Snowcrashing Into The Diamond Age 2 (Part Two): An Essay By Extropia DaSilva

Extropia DaSilva photographed by Shoshana EpsilonIt’s time to give voice to Extropia DaSilva again — and she’s back with an earlier topic, which she has expanded quite neatly on this latest essay of hers. Enjoy! — Gwyn

IT’S THE ECONOMY, STUPID.

The ability to replicate the means of production themselves from cheaply available elements is what underlies most of the utopian expectations of a society with molecular nanotechnology. One commentator on an online forum asked ‘why the hell would anyone pay for something nano makes with no effort?’. Second Life, though, suggests such an argument holds no water. After all, this is a world whose content is built from resources instantly available wherever you happen to be at negligible cost, and which can be duplicated with no effort. But most reporting on Second Life does not describe a world where products are given away free. Instead, it’s all about the money. ‘Non-existant’ objects being bought and sold for real cash, land barons earning fortunes from virtual property. Also, Gwyneth Llewelyn wrote about the socio-political beliefs that SL residents subscribe to (‘Anarcho-syndicalists’, ‘Anarcho-capitalists’, ‘libertarian/neoliberalists’). Of these groups, only the first ‘idealise a SL where money, land and prim limits are unnecessary’. I don’t know how many residents consider themselves to be anarcho-syndicalists, but common sense dictates that the group believing money is unnecessary are in a minority compared to the many groups who consider it necessary, for the simple reason that the latter are many and the former is one.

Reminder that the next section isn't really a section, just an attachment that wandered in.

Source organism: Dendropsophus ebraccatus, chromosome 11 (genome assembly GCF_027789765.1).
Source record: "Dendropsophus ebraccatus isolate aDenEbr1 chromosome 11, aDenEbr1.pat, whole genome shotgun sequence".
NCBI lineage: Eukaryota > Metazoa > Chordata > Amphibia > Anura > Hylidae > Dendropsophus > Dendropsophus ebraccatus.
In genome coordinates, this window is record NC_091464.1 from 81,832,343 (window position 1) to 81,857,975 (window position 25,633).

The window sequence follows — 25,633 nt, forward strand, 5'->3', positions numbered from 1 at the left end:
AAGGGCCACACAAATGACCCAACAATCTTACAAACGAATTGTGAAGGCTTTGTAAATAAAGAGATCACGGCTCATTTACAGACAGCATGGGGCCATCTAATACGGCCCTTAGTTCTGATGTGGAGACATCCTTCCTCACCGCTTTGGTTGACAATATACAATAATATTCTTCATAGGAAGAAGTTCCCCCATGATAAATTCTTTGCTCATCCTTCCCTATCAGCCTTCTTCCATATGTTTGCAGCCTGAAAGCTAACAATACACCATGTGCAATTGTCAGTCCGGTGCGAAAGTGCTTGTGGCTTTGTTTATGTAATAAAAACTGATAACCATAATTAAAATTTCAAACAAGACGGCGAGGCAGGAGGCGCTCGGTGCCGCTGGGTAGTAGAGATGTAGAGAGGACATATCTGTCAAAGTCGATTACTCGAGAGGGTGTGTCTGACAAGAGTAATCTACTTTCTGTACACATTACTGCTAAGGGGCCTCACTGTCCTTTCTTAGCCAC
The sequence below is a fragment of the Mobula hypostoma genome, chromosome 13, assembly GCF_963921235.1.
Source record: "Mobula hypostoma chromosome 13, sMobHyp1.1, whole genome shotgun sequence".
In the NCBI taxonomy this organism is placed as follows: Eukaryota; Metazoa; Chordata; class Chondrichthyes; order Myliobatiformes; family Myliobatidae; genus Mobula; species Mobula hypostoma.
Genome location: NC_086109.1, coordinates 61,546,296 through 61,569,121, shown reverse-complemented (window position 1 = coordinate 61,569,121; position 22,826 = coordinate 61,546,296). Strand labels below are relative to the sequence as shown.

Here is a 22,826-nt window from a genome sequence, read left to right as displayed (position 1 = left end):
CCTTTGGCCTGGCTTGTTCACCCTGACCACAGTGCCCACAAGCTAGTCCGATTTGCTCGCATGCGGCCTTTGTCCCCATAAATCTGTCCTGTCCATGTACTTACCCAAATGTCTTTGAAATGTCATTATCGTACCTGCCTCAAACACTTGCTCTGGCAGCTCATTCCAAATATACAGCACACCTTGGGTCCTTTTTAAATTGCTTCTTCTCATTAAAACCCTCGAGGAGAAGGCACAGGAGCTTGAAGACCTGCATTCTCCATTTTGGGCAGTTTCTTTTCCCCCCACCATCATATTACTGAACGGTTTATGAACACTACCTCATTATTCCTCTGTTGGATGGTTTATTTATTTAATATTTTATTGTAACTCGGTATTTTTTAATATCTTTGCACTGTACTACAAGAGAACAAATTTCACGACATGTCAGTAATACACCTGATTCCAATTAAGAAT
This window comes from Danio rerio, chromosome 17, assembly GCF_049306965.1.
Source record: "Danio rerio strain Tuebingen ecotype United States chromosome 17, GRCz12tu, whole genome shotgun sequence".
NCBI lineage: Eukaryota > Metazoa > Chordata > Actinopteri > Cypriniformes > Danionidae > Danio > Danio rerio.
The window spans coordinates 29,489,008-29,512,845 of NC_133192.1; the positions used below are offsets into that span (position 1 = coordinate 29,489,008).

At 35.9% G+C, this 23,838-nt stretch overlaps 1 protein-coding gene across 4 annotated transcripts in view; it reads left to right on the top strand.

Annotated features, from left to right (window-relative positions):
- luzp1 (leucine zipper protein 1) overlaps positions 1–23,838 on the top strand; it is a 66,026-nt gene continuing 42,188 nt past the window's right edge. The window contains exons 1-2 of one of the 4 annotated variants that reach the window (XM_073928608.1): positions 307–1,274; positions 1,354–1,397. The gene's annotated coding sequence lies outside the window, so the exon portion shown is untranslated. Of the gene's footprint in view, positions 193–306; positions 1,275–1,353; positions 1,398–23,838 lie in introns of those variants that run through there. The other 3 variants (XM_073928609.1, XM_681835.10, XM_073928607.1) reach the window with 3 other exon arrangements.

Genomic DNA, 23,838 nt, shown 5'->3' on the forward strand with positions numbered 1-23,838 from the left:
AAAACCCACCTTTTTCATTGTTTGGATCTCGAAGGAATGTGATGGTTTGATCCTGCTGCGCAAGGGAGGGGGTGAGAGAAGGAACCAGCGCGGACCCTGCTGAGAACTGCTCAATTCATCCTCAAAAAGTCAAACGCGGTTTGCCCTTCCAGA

Still, it is by no means uncommon to see a reporter expressing surprise that SL has virtual goods trading hands for real money. But the fact that SL’s content has monetary value is not all that suprising when one considers the entire system that supports the likes of Aimee Weber or Fallingwater Celladore. The ability to produce copies of virtual goods does happen automatically with little human intervention, but it’s only automated at one point in the manufacturing process. The design of the goods requires a concentration of effort, promoting the company and its products requires ongoing work. All of this necessitates the coordination of many tasks, and this activity amounts to a dynamic economy which is an essential element in building an online world compelling enough to sustain the interests of millions for indefinite periods.

Lyle Burkead insisted that it would also be a necessary condition for delivering the fabled machine that produces anything you wish for (provided it is physically possible). We already have many goods that are put together via molecular manufacturing. All foodstuff and timber fall into this category. So, how come oranges are not given away for free? Because, ‘they need fertilizing, watering, protection from insects. Oranges must be picked, put in boxes,  shipped to store… The store has human employees, the fertilizer company has human employees and so on. The orange tree doesn’t exist in some separate space by itself, it’s part of the economy’.

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